‘A.P. doing well, but key issues need to be tackled’

Norwegian economist Finn Kydland (second from left) and other economists participating in the ‘Andhra Pradesh Priorities’ project, in Vijayawada.   | Photo Credit: CH_VIJAYA BHASKAR

Attaining double-digit economic growth rate by Andhra Pradesh is praiseworthy but education, nutrition, health and tackling domestic violence should be treated on top priority, an eminent panel of economists, including Nobel laureate Finn Kydland has said, while releasing a list of 77 government interventions required in various sectors.

The prioritised list shows where each rupee can do the most economic, social and environmental good for the State and “help A.P. achieve its goal of becoming India’s leading state in social development and economic growth.”

Others in the Andhra Pradesh Priorities Eminent Panel were Nisha Agarwal, former Chief Executive Officer of Oxfam India, Vinita Bali, chairperson of the Global Alliance for Improved Nutrition, S. Mahendra Dev, Vice-Chancellor of Indira Gandhi Institute for Development Research and President of the Indian Economic Association. The study that involved cost-benefit and peer-reviewed analyses from dozens of top economists from A.P. and abroad, was facilitated by the Tata Trust and Copenhagen Consensus, a US-based think tank.

Releasing the list, Dr. Bjorn Lomborg, president of the Copenhagen Consensus, said two education interventions were among the top ten priorities chosen by the panel: teaching children in groups at the right level, and computer-assisted learning (CAL). The panel emphasised use of educational software that adapts to students learning levels and pace, together with a teacher for 90 minutes a day.

“Andhra Pradesh has successfully lifted school enrolment and retention rates. To achieve its full potential, it is crucial to focus on lifting educational quality. The Andhra Pradesh Priorities Eminent Panel heard strong evidence that there are relatively cheap approaches that would lift test scores and improve life-long earnings,” said Prof. Kydland in a note released at the media briefing.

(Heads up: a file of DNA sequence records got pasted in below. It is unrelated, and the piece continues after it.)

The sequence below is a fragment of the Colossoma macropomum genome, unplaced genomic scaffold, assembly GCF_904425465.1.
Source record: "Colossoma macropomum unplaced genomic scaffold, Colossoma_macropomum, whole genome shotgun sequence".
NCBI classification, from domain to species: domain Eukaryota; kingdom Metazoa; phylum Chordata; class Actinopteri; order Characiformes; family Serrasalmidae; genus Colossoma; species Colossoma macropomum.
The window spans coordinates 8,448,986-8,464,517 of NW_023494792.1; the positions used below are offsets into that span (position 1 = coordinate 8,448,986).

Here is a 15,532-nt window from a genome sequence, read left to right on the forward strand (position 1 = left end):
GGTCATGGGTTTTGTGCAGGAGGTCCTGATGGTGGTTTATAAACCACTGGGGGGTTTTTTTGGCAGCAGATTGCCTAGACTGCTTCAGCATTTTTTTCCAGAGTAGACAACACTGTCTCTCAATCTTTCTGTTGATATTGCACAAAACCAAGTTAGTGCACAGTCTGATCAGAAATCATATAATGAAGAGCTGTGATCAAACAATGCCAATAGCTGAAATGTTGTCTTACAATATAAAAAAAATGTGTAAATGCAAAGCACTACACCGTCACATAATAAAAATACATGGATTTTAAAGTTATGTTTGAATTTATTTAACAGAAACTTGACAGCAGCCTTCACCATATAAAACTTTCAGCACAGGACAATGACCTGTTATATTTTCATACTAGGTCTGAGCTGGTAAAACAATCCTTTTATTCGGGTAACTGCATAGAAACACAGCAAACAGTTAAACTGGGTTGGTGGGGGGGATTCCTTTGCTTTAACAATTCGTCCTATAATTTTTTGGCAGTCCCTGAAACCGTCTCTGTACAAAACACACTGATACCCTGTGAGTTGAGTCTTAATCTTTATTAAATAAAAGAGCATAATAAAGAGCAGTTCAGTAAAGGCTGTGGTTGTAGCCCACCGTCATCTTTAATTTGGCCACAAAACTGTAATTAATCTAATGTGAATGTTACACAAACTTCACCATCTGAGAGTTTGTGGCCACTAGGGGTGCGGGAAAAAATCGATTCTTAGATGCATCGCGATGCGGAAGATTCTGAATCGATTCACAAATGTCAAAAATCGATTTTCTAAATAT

Observing that 60 % of the women were anaemic, the panel suggested provision of vitamins and nutrients during antenatal visits. At a cost of ₹88 crore annually for training health workers and distribution of supplements, more than a lakh of maternal anaemia and 1,400-plus deaths could be avoided, it said.

Role for SHGs

For tackling the high rate of intimate partner (domestic) violence, the panel suggested roping in self-help groups of women. Spending ₹142 crore by training and involving these groups in counselling will reduce domestic violence by 55 % with health and economic benefit worth ₹3000 cr, the panel said. In the health sector, the panel noted high incidence of cardiovascular diseases (CVD) and suggested screening of 70 % of 30 to 69 year olds and treating elevated blood pressure with poly pills. Such a step could avoid more than 2.6 lakh deaths over 13 years period at average treatment cost of ₹4,000.

Dr. Lomborg said Chief Minister N. Chandrababu Naidu appreciated the panel report. Top IAS officers too were keen on taking the report forward.

At the meeting with these officers on Wednesday, Anil Punetha, Special Chief Secretary, said identification of the best value for money policies was an important step and hoped that the partnership would facilitate best policy outcomes.

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Printable version | Mar 4, 2021 7:57:59 PM |

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